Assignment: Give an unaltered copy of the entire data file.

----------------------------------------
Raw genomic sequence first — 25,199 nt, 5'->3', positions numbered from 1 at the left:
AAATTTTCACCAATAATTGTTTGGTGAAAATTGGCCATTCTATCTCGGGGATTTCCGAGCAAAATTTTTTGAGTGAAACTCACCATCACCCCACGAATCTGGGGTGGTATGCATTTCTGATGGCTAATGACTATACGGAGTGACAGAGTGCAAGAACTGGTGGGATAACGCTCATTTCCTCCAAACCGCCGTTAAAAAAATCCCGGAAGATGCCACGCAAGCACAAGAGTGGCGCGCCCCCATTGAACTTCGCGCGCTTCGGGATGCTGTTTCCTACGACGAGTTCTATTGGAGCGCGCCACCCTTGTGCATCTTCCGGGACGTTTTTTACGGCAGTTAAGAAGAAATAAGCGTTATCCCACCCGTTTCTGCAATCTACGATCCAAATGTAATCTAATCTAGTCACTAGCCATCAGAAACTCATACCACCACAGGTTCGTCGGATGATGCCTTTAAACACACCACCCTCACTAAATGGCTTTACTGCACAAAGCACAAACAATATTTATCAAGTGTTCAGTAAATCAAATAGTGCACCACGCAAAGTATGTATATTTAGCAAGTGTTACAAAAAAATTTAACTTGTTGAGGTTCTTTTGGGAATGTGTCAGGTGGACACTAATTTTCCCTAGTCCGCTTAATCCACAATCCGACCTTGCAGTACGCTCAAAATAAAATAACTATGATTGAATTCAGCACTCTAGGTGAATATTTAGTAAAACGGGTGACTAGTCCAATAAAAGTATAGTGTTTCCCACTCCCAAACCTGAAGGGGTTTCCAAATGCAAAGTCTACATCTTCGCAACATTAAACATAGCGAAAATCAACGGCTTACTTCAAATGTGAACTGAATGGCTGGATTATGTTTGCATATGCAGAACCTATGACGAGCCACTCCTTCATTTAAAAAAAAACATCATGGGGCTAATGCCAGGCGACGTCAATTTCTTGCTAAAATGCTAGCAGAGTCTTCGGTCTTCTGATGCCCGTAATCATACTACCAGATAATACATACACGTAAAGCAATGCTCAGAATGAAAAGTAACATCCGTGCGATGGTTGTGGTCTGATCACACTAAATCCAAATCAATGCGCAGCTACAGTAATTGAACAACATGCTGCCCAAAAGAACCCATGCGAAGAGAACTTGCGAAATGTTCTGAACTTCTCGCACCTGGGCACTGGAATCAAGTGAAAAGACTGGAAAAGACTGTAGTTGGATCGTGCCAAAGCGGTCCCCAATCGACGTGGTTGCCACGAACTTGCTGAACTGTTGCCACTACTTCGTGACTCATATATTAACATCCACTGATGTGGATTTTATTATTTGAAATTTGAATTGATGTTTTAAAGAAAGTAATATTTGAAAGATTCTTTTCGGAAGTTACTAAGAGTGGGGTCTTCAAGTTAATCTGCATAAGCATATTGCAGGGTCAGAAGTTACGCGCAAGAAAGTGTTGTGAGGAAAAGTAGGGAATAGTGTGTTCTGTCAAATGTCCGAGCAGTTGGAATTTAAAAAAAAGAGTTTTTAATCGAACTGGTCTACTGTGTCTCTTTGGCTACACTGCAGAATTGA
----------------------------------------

Raw genomic sequence first — 25,199 nt, 5'->3', positions numbered from 1 at the left:
AAATTTTCACCAATAATTGTTTGGTGAAAATTGGCCATTCTATCTCGGGGATTTCCGAGCAAAATTTTTTGAGTGAAACTCACCATCACCCCACGAATCTGGGGTGGTATGCATTTCTGATGGCTAATGACTATACGGAGTGACAGAGTGCAAGAACTGGTGGGATAACGCTCATTTCCTCCAAACCGCCGTTAAAAAAATCCCGGAAGATGCCACGCAAGCACAAGAGTGGCGCGCCCCCATTGAACTTCGCGCGCTTCGGGATGCTGTTTCCTACGACGAGTTCTATTGGAGCGCGCCACCCTTGTGCATCTTCCGGGACGTTTTTTACGGCAGTTAAGAAGAAATAAGCGTTATCCCACCCGTTTCTGCAATCTACGATCCAAATGTAATCTAATCTAGTCACTAGCCATCAGAAACTCATACCACCACAGGTTCGTCGGATGATGCCTTTAAACACACCACCCTCACTAAATGGCTTTACTGCACAAAGCACAAACAATATTTATCAAGTGTTCAGTAAATCAAATAGTGCACCACGCAAAGTATGTATATTTAGCAAGTGTTACAAAAAAATTTAACTTGTTGAGGTTCTTTTGGGAATGTGTCAGGTGGACACTAATTTTCCCTAGTCCGCTTAATCCACAATCCGACCTTGCAGTACGCTCAAAATAAAATAACTATGATTGAATTCAGCACTCTAGGTGAATATTTAGTAAAACGGGTGACTAGTCCAATAAAAGTATAGTGTTTCCCACTCCCAAACCTGAAGGGGTTTCCAAATGCAAAGTCTACATCTTCGCAACATTAAACATAGCGAAAATCAACGGCTTACTTCAAATGTGAACTGAATGGCTGGATTATGTTTGCATATGCAGAACCTATGACGAGCCACTCCTTCATTTAAAAAAAAACATCATGGGGCTAATGCCAGGCGACGTCAATTTCTTGCTAAAATGCTAGCAGAGTCTTCGGTCTTCTGATGCCCGTAATCATACTACCAGATAATACATACACGTAAAGCAATGCTCAGAATGAAAAGTAACATCCGTGCGATGGTTGTGGTCTGATCACACTAAATCCAAATCAATGCGCAGCTACAGTAATTGAACAACATGCTGCCCAAAAGAACCCATGCGAAGAGAACTTGCGAAATGTTCTGAACTTCTCGCACCTGGGCACTGGAATCAAGTGAAAAGACTGGAAAAGACTGTAGTTGGATCGTGCCAAAGCGGTCCCCAATCGACGTGGTTGCCACGAACTTGCTGAACTGTTGCCACTACTTCGTGACTCATATATTAACATCCACTGATGTGGATTTTATTATTTGAAATTTGAATTGATGTTTTAAAGAAAGTAATATTTGAAAGATTCTTTTCGGAAGTTACTAAGAGTGGGGTCTTCAAGTTAATCTGCATAAGCATATTGCAGGGTCAGAAGTTACGCGCAAGAAAGTGTTGTGAGGAAAAGTAGGGAATAGTGTGTTCTGTCAAATGTCCGAGCAGTTGGAATTTAAAAAAAAGAGTTTTTAATCGAACTGGTCTACTGTGTCTCTTTGGCTACACTGCAGAATTGA